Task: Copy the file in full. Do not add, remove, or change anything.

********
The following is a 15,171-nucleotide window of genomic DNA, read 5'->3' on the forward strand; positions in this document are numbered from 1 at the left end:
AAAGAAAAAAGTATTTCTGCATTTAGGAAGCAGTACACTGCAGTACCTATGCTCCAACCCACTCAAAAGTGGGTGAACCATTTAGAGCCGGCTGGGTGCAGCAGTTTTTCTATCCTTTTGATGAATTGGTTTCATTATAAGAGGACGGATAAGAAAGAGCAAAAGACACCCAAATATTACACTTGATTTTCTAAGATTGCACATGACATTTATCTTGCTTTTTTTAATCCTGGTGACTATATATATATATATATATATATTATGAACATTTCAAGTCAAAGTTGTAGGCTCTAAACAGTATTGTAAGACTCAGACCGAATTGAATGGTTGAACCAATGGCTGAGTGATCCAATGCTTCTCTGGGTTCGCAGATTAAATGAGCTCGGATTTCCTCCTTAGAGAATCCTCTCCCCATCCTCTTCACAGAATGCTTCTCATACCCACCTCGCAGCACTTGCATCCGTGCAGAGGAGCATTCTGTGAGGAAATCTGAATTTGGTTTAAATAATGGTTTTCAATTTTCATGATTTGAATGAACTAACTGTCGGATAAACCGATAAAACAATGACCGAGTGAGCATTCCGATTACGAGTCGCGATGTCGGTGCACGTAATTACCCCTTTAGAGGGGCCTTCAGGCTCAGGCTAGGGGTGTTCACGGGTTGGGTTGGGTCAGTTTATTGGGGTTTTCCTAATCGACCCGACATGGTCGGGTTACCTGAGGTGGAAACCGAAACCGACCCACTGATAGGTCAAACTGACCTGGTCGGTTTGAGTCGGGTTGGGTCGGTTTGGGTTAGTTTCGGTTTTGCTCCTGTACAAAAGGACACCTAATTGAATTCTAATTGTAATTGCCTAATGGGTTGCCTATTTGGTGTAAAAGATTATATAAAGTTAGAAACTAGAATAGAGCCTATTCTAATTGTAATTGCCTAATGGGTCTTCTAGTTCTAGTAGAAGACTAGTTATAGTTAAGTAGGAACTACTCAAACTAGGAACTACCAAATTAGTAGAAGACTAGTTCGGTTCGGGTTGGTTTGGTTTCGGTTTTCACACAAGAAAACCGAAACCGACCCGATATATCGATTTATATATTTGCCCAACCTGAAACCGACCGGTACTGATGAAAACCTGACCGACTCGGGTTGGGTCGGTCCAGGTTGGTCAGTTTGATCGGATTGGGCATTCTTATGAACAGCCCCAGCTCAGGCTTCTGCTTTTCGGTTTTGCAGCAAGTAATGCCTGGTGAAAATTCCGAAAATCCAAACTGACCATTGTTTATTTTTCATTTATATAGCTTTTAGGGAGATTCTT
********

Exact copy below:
The following is a 15,171-nucleotide window of genomic DNA, read 5'->3' on the forward strand; positions in this document are numbered from 1 at the left end:
AAAGAAAAAAGTATTTCTGCATTTAGGAAGCAGTACACTGCAGTACCTATGCTCCAACCCACTCAAAAGTGGGTGAACCATTTAGAGCCGGCTGGGTGCAGCAGTTTTTCTATCCTTTTGATGAATTGGTTTCATTATAAGAGGACGGATAAGAAAGAGCAAAAGACACCCAAATATTACACTTGATTTTCTAAGATTGCACATGACATTTATCTTGCTTTTTTTAATCCTGGTGACTATATATATATATATATATATATTATGAACATTTCAAGTCAAAGTTGTAGGCTCTAAACAGTATTGTAAGACTCAGACCGAATTGAATGGTTGAACCAATGGCTGAGTGATCCAATGCTTCTCTGGGTTCGCAGATTAAATGAGCTCGGATTTCCTCCTTAGAGAATCCTCTCCCCATCCTCTTCACAGAATGCTTCTCATACCCACCTCGCAGCACTTGCATCCGTGCAGAGGAGCATTCTGTGAGGAAATCTGAATTTGGTTTAAATAATGGTTTTCAATTTTCATGATTTGAATGAACTAACTGTCGGATAAACCGATAAAACAATGACCGAGTGAGCATTCCGATTACGAGTCGCGATGTCGGTGCACGTAATTACCCCTTTAGAGGGGCCTTCAGGCTCAGGCTAGGGGTGTTCACGGGTTGGGTTGGGTCAGTTTATTGGGGTTTTCCTAATCGACCCGACATGGTCGGGTTACCTGAGGTGGAAACCGAAACCGACCCACTGATAGGTCAAACTGACCTGGTCGGTTTGAGTCGGGTTGGGTCGGTTTGGGTTAGTTTCGGTTTTGCTCCTGTACAAAAGGACACCTAATTGAATTCTAATTGTAATTGCCTAATGGGTTGCCTATTTGGTGTAAAAGATTATATAAAGTTAGAAACTAGAATAGAGCCTATTCTAATTGTAATTGCCTAATGGGTCTTCTAGTTCTAGTAGAAGACTAGTTATAGTTAAGTAGGAACTACTCAAACTAGGAACTACCAAATTAGTAGAAGACTAGTTCGGTTCGGGTTGGTTTGGTTTCGGTTTTCACACAAGAAAACCGAAACCGACCCGATATATCGATTTATATATTTGCCCAACCTGAAACCGACCGGTACTGATGAAAACCTGACCGACTCGGGTTGGGTCGGTCCAGGTTGGTCAGTTTGATCGGATTGGGCATTCTTATGAACAGCCCCAGCTCAGGCTTCTGCTTTTCGGTTTTGCAGCAAGTAATGCCTGGTGAAAATTCCGAAAATCCAAACTGACCATTGTTTATTTTTCATTTATATAGCTTTTAGGGAGATTCTT